Rapid Preparation of a Plasma Membrane Fraction: Western Blot Detection of Translocated Glucose Transporter 4 from Plasma Membrane of Muscle and Adipose Cells and Tissues

Norio Yamamoto1, Yoko Yamashita2, Yasukiyo Yoshioka3, Shin Nishiumi4, Hitoshi Ashida2

1 Research & Development Institute, House Wellness Foods Corporation, Itami, 2 Department of Agrobioscience, Graduate School of Agricultural Science, Kobe University, Kobe, 3 Organization of Advanced Science and Technology, Kobe University, Kobe, 4 Department of Internal Medicine, Kobe University Graduate School of Medicine, Kobe
Publication Name:  Current Protocols in Protein Science
Unit Number:  Unit 29.18
DOI:  10.1002/cpps.13
Online Posting Date:  August, 2016
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Membrane proteins account for 70% to 80% of all pharmaceutical targets, indicating their clinical relevance and underscoring the importance of identifying differentially expressed membrane proteins that reflect distinct disease properties. The translocation of proteins from the bulk of the cytosol to the plasma membrane is a critical step in the transfer of information from membrane‐embedded receptors or transporters to the cell interior. To understand how membrane proteins work, it is important to separate the membrane fraction of cells. This unit provides a protocol for rapidly obtaining plasma membrane fractions for western blot analysis. © 2016 by John Wiley & Sons, Inc.

Keywords: membrane protein; membrane fraction; plasma membrane; protein extraction; western blotting

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Table of Contents

  • Introduction
  • Basic Protocol 1: Preparation of a Plasma Membrane Fraction from Cultured Muscle Cells or Muscle Tissue
  • Reagents and Solutions
  • Commentary
  • Literature Cited
  • Figures
  • Tables
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Basic Protocol 1: Preparation of a Plasma Membrane Fraction from Cultured Muscle Cells or Muscle Tissue

  • Cultured muscle cells: e.g., L6 rat muscle cells (ATCC, cat. no. CRL‐1458) or C2C12 mouse muscle cells (ATCC, cat no. CRL‐1772)
  • Cultured adipose cells: e.g., 3T3‐L1 mouse adipose cells (ATCC, cat. no. CL‐173)
  • Fresh or deep‐frozen muscle or adipose tissue: e.g., soreus muscle of hind limb or epididymal adipose tissue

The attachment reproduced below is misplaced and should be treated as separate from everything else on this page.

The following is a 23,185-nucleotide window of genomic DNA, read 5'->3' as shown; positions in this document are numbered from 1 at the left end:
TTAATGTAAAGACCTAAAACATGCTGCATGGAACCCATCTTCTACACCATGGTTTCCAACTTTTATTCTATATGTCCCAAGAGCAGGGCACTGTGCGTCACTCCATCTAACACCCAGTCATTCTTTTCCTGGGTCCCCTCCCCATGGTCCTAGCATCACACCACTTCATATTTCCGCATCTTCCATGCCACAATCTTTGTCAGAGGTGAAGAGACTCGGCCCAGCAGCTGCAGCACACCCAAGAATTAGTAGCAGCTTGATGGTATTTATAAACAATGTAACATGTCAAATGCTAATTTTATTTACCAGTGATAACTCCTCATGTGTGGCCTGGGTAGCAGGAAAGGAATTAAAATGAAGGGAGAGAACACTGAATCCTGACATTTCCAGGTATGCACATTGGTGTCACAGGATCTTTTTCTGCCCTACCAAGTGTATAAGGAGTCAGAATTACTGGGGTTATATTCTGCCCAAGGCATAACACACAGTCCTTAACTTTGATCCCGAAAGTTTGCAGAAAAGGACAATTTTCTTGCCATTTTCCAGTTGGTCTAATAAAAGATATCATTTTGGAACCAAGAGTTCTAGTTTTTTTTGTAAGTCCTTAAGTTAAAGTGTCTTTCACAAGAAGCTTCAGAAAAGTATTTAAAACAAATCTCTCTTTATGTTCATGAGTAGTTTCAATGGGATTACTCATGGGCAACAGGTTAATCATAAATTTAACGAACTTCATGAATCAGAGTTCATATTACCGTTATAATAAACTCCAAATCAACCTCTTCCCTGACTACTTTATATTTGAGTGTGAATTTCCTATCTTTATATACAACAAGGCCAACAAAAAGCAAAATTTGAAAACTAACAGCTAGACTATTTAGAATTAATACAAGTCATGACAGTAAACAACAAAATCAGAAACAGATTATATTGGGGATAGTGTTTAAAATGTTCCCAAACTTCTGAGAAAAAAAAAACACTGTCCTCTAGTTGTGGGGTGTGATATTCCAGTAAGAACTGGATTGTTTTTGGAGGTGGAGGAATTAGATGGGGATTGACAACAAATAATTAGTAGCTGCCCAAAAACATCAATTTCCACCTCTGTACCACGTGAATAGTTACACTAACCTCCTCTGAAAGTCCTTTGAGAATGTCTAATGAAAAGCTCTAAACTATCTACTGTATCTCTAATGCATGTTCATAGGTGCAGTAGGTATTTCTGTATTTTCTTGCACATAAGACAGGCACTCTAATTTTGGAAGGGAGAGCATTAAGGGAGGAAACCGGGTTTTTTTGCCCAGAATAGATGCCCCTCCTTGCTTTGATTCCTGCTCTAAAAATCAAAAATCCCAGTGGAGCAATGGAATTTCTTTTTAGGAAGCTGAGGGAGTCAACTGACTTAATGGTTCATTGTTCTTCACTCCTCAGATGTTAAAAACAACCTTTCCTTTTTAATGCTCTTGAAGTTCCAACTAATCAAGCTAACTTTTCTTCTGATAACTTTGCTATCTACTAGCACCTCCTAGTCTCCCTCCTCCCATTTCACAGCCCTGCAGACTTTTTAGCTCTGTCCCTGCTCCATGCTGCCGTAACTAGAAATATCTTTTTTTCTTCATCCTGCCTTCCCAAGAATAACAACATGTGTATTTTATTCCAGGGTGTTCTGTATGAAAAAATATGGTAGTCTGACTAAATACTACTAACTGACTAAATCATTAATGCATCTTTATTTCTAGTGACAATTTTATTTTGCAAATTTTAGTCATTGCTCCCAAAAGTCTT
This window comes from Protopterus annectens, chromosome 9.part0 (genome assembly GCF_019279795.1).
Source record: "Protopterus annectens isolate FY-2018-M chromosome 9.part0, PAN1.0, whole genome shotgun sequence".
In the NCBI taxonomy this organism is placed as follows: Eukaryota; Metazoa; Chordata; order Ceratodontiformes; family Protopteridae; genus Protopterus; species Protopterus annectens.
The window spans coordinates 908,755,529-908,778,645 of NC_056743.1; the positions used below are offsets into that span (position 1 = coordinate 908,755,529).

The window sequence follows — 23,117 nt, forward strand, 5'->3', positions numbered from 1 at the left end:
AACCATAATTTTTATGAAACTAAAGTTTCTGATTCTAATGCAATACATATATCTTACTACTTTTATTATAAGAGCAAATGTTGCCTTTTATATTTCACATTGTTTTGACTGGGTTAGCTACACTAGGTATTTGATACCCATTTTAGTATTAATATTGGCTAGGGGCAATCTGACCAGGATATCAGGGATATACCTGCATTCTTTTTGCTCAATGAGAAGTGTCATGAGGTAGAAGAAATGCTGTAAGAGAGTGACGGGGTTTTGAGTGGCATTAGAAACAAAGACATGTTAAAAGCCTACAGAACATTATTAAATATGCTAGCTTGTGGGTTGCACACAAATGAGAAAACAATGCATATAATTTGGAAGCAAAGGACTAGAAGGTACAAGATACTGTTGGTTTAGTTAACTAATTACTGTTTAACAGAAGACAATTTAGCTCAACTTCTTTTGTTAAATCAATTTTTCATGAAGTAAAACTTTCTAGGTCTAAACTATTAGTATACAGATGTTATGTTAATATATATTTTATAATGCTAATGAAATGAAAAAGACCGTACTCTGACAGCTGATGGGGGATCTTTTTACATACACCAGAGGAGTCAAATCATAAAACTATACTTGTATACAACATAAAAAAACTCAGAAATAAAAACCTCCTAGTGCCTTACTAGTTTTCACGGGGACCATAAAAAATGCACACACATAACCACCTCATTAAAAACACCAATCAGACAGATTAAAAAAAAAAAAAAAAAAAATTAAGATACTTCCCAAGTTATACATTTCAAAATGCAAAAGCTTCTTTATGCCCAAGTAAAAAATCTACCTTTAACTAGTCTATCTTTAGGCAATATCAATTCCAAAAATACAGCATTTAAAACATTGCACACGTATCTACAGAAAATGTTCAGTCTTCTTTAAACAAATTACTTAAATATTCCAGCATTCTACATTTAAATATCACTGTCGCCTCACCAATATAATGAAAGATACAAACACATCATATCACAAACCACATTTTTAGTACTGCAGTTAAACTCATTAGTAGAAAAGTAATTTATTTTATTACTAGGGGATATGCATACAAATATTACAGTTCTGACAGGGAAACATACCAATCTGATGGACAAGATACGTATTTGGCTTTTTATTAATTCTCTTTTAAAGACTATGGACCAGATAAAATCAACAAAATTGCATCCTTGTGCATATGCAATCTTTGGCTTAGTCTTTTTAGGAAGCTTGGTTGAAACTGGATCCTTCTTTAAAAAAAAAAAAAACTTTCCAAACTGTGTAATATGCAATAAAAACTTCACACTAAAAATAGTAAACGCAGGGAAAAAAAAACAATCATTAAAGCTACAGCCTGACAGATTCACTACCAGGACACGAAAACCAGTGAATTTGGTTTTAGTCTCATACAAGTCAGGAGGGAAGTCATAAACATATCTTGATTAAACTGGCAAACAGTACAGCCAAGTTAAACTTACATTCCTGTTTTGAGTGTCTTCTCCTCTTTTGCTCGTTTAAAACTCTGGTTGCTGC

• Appropriate culture medium (e.g., MEM for L6 cells or DMEM for C2C12 cells and 3T3‐L1 cells) supplemented with FBS and antibiotics
  • PBS, ice cold ( appendix 2E)
  • Buffer A containing 0.1% (v/v) NP‐40 (see recipe)
  • Buffer A containing 1% (v/v) NP‐40 (see recipe)
  • 2× RIPA lysis buffer (see recipe)
  • 60‐mm culture dish, collagen‐coated (Corning, cat. no. 354401)
  • Cell scrapers (Thermo Scientific, cat. no. 179693)
  • Dissecting scissors, straight, sharp‐tip
  • 1.5‐ml microcentrifuge tube and pestle combo (Argos Technologies, cat. no. P9950‐901)
  • Handheld pestle motor mixer (Fisher Science, cat. no. 12‐141‐361)
  • 22‐gauge syringe needle (Terumo, cat. no. NN‐2225R)
  • 1‐ml disposable syringe (Terumo, cat. no. SS‐01 T)
  • Microcentrifuge, preferably with refrigeration
  • Additional reagents and equipment for protein assay (unit 3.4; Olson and Markwell, ), SDS gel electrophoresis, electroblotting of protein gels, and detection of proteins on blot membranes (units 10.1, 10.7, and 10.8; Gallagher, 29.18; Goldman et al., 29.18; Harper and Speicher, 29.18)
NOTE: All solutions and equipment that come into contact with cells must be sterile, and appropriate aseptic technique must be used when working with cell cultures.NOTE: Keep samples at 0° to 4°C, and perform all centrifugation steps at 4°C in a cold room or in a refrigerated microcentrifuge.
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Literature Cited

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  Asahi, Y., Hayashi, H., Wang, L., and Ebina, Y. 1999. Fluoromicroscopic detection of myc‐tagged GLUT4 on the cell surface. Co‐localization of the translocated GLUT4 with rearranged actin by insulin treatment in CHO cells and L6 myotubes. J. Med. Invest. 46:192‐199. PMID: 10687315.
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  Olson, B.J. and Markwell, J. 2007. Assays for determination of protein concentration. Curr. Protoc. Protein Sci. 48:3.4.1‐3.4.29.
  Yamamoto, N. and Ashida, H. 2012. Evaluation methods for facilitative glucose transport in cells and their applications. Food Sci. Technol. Res. 18:493‐503. doi: 10.3136/fstr.18.493.
  Yamamoto, N., Kawabata, K., Sawada, K., Ueda, M., Fukuda, I., Kawasaki, K., Murakami, A., and Ashida, H. 2011. Cardamonin stimulates glucose uptake through translocation of glucose transporter‐4 in L6 myotubes. Phytother. Res. 25:1218‐1224. doi: 10.1002/ptr.3416.
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Key References
  Nishiumi and Ashida, 2007. See above.
  This article is the first report of the protocol described here.
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